16. Kannan, K.; Kanabar, P.; Schryer, D.; Florin, T.; Oh, E.; Bahroos, N.; Tenson, T.; Weissman, J.S.; Mankin, A.S. The General Mode of Translation Inhibition by Macrolide Antibiotics. Proc. Natl. Acad. Sci. USA 2014, 111, 15958–15963.
  17. Vázquez-Laslop, N.; Mankin, A.S. How Macrolide Antibiotics Work. Trends Biochem. Sci. 2018, 43, 668–684.
  18. Beckert, B.; Leroy, E.C.; Sothiselvam, S.; Bock, L.V.; Svetlov, M.S.; Graf, M.; Arenz, S.; Abdelshahid, M.; Seip, B.; Grubmüller, H.; et al. Structural and Mechanistic Basis for Translation Inhibition by Macrolide and Ketolide Antibiotics. Nat. Commun. 2021, 12, 4466.
  19. Ishimoto, H.; Mukae, H.; Sakamoto, N.; Amenomori, M.; Kitazaki, T.; Imamura, Y.; Fujita, H.; Ishii, H.; Nakayama, S.; Yanagihara, K.; et al. Different Effects of Telithromycin on MUC5AC Production Induced by Human Neutrophil Peptide-1 or Lipopolysaccharide in NCI-H292 Cells Compared with Azithromycin and Clarithromycin. J. Antimicrob. Chemother. 2009, 63, 109–114.
  20. Nakayama, I. Macrolides in clinical practice. In Macrolide Antibiotics: Chemistry, Biology and Practice, 1st ed.; Omura, S., Ed.; Academic Press: Orlando, FL, USA, 2022.
  21. Firth, A.; Prathapan, P. Azithromycin: The First Broad-Spectrum Therapeutic. Eur. J. Med. Chem. 2020, 207, 112739.
  22. Taylor, W.R.; Richie, T.L.; Fryauff, D.J.; Ohrt, C.; Picarima, H.; Tang, D.; Murphy, G.S.; Widjaja, H.; Braitman, D.; Tjitra, E.; et al. Tolerability of Azithromycin as Malaria Prophylaxis in Adults in Northeast Papua, Indonesia. Antimicrob. Agents Chemother. 2003, 47, 2199–2203.
  23. Parnham, M.J.; Erakovic Haber, V.; Giamarellos-Bourboulis, E.J.; Perletti, G.; Verleden, G.M.; Vos, R. Azithromycin: Mechanisms of Action and Their Relevance for Clinical Applications. Pharmacol. Ther. 2014, 143, 225–245.
  24. WHO. WHO Model List of Essential Medicines - 22nd List. 2021. Available online: https://www.who.int/publications/i/item/WHO-MHP-HPS-EML-2021.02. (accessed on 15 February 2022).
  25. Gibson, P.G.; Yang, I.A.; Upham, J.W.; Reynolds, P.N.; Hodge, S.; James, A.L.; Jenkins, C.; Peters, M.J.; Marks, G.B.; Baraket, M.; et al. Effect of Azithromycin on Asthma Exacerbations and Quality of Life in Adults with Persistent Uncontrolled Asthma (AMAZES): A Randomised, Double-Blind, Placebo-Controlled Trial. Lancet (Lond. Engl.) 2017, 390, 659–668.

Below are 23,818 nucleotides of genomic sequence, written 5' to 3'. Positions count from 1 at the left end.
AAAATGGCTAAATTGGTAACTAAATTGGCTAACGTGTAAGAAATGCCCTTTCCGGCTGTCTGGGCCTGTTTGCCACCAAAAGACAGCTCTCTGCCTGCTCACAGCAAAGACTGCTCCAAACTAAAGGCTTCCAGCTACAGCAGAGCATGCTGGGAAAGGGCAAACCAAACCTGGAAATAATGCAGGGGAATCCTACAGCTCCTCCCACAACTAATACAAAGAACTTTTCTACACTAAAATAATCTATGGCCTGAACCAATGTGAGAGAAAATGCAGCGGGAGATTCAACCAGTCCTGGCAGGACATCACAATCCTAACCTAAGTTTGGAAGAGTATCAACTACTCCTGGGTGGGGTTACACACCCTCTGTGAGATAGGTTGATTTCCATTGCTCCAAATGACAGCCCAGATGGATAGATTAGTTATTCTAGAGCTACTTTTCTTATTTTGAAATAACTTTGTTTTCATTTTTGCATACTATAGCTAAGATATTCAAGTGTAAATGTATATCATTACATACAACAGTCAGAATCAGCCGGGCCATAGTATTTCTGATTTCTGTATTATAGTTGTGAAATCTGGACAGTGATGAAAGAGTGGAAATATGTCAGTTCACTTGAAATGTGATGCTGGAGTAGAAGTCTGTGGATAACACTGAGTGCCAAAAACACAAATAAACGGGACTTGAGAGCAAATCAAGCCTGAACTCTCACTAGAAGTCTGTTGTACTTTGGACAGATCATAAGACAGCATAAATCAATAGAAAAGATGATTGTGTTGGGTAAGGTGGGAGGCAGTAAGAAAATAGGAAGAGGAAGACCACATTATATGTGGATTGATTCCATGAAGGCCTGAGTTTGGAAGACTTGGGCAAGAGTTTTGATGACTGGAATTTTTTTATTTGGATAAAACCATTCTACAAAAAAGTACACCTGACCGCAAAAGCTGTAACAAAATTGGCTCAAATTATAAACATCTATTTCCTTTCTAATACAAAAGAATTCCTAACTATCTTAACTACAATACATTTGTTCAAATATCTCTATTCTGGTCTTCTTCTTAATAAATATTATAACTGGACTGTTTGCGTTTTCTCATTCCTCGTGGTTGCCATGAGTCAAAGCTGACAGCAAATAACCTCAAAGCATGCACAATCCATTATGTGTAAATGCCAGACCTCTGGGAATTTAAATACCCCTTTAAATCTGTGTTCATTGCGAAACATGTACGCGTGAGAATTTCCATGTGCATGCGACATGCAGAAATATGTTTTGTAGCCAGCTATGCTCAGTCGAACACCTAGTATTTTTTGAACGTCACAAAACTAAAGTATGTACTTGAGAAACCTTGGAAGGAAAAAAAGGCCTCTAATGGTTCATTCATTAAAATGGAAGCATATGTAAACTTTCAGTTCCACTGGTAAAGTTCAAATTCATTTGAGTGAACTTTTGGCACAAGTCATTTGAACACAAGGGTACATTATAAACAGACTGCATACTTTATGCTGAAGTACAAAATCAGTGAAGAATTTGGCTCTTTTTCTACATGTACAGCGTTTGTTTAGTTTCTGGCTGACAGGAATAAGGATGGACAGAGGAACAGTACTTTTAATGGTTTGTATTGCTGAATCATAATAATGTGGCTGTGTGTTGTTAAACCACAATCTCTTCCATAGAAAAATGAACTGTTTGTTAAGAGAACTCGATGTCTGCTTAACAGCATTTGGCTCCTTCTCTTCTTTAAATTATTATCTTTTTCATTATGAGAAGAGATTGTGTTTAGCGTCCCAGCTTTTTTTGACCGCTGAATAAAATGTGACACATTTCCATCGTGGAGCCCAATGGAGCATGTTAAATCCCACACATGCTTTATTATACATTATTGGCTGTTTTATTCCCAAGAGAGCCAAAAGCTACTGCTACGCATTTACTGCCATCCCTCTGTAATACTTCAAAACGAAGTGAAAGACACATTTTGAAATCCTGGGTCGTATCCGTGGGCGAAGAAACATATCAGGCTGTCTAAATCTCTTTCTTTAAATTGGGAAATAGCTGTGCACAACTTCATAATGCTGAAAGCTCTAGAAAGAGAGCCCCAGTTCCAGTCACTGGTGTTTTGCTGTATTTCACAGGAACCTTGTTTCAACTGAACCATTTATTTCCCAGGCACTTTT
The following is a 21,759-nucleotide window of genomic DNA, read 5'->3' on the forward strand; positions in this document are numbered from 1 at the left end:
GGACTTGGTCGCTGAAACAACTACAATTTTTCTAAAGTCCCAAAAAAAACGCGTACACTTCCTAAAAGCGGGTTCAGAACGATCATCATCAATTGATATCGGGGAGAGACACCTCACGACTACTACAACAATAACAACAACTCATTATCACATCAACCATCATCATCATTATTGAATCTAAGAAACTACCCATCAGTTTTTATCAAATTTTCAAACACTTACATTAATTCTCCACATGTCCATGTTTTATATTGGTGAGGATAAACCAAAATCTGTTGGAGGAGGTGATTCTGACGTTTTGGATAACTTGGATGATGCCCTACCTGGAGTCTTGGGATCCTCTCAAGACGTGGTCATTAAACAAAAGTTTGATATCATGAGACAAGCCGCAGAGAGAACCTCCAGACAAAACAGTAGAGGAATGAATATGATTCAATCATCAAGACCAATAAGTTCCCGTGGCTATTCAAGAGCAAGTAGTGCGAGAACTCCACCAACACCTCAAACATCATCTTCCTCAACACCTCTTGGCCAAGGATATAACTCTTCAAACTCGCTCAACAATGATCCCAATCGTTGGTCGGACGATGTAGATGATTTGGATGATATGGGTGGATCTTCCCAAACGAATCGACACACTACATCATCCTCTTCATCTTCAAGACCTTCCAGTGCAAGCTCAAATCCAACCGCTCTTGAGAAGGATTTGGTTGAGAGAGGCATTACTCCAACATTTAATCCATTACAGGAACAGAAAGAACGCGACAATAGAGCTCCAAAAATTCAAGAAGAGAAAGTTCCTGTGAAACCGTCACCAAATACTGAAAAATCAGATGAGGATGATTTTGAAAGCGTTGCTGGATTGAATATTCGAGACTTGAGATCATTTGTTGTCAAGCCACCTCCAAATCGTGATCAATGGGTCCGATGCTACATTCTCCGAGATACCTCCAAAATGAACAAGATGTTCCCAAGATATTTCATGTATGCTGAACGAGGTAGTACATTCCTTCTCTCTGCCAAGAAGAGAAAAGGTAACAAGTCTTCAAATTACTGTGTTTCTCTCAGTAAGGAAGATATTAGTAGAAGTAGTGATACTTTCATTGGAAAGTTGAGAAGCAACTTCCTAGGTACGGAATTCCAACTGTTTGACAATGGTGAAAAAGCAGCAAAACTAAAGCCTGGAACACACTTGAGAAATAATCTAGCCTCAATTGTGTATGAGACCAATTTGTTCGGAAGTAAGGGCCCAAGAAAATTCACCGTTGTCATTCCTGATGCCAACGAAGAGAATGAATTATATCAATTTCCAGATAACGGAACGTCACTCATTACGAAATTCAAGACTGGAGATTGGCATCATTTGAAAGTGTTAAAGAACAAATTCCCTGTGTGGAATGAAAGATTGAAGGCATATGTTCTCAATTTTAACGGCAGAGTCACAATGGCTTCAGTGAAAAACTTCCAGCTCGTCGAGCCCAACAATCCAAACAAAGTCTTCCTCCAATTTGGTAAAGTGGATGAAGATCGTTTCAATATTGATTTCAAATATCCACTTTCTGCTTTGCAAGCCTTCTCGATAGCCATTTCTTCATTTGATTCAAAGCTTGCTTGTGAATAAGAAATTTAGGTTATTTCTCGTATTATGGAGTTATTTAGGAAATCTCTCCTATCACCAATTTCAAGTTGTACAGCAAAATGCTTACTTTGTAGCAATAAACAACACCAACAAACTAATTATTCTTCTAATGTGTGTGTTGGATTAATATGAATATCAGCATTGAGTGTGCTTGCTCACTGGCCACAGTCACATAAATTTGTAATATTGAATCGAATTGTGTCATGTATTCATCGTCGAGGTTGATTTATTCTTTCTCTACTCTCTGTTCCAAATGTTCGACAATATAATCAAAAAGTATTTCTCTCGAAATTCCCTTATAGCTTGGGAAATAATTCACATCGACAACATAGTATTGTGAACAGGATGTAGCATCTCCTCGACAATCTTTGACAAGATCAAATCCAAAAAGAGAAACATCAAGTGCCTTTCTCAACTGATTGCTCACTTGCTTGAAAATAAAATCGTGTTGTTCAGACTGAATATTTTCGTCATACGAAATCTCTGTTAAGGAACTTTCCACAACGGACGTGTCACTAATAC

26. Hansen, M.P.; Scott, A.M.; McCullough, A.; Thorning, S.; Aronson, J.K.; Beller, E.M.; Glasziou, P.P.; Hoffmann, T.C.; Clark, J.; Del Mar, C.B. Adverse Events in People Taking Macrolide Antibiotics versus Placebo for Any Indication. Cochrane Database Syst. Rev. 2019, 18, CD011825.
  27. Zimmermann, P.; Ziesenitz, V.C.; Curtis, N.; Ritz, N. The Immunomodulatory Effects of Macrolides-A Systematic Review of the Underlying Mechanisms. Front. Immunol. 2018, 9, 302.
  28. Kudoh, S.; Azuma, A.; Yamamoto, M.; Izumi, T.; Ando, M. Improvement of Survival in Patients with Diffuse Panbronchiolitis Treated with Low-Dose Erythromycin. Am. J. Respir. Crit. Care Med. 1998, 157, 1829–1832.
  29. Zarogoulidis, P.; Papanas, N.; Kioumis, I.; Chatzaki, E.; Maltezos, E.; Zarogoulidis, K. Macrolides: From in Vitro Anti-Inflammatory and Immunomodulatory Properties to Clinical Practice in Respiratory Diseases. Eur. J. Clin. Pharmacol. 2012, 68, 479–503.
  30. Weng, D.; Wu, Q.; Chen, X.-Q.; Du, Y.-K.; Chen, T.; Li, H.; Tang, D.-L.; Li, Q.-H.; Zhang, Y.; Lu, L.-Q.; et al. Azithromycin Treats Diffuse Panbronchiolitis by Targeting T Cells via Inhibition of MTOR Pathway. Biomed. Pharmacother. 2019, 110, 440–448.
  31. Wilms, E.B.; Touw, D.J.; Heijerman, H.G.M. Pharmacokinetics of Azithromycin in Plasma, Blood, Polymorphonuclear Neutrophils and Sputum during Long-Term Therapy in Patients with Cystic Fibrosis. Ther. Drug Monit. 2006, 28, 219–225.
  32. Oliver, M.E.; Hinks, T.S.C. Azithromycin in Viral Infections. Rev. Med. Virol. 2021, 31, e2163.
  33. Reijnders, T.D.Y.; Saris, A.; Schultz, M.J.; van der Poll, T. Immunomodulation by Macrolides: Therapeutic Potential for Critical Care. Lancet. Respir. Med. 2020, 8, 619–630.
  34. Araki, N.; Yanagihara, K.; Morinaga, Y.; Yamada, K.; Nakamura, S.; Yamada, Y.; Kohno, S.; Kamihira, S. Azithromycin Inhibits Nontypeable Haemophilus Influenzae-Induced MUC5AC Expression and Secretion via Inhibition of Activator Protein-1 in Human Airway Epithelial Cells. Eur. J. Pharmacol. 2010, 644, 209–214.
  35. Hodge, S.; Hodge, G.; Jersmann, H.; Matthews, G.; Ahern, J.; Holmes, M.; Reynolds, P.N. Azithromycin Improves Macrophage Phagocytic Function and Expression of Mannose Receptor in Chronic Obstructive Pulmonary Disease. Am. J. Respir. Crit. Care Med. 2008, 178, 139–148.
  36. Persson, H.L.; Vainikka, L.K.; Sege, M.; Wennerström, U.; Dam-Larsen, S.; Persson, J. Leaky Lysosomes in Lung Transplant Macrophages: Azithromycin Prevents Oxidative Damage. Respir. Res. 2012, 13, 83.
  37. Murphy, B.S.; Sundareshan, V.; Cory, T.J.; Hayes, D.J.; Anstead, M.I.; Feola, D.J. Azithromycin Alters Macrophage Phenotype. J. Antimicrob. Chemother. 2008, 61, 554–560.
  38. Legssyer, R.; Huaux, F.; Lebacq, J.; Delos, M.; Marbaix, E.; Lebecque, P.; Lison, D.; Scholte, B.J.; Wallemacq, P.; Leal, T. Azithromycin Reduces Spontaneous and Induced Inflammation in DeltaF508 Cystic Fibrosis Mice. Respir. Res. 2006, 7, 134.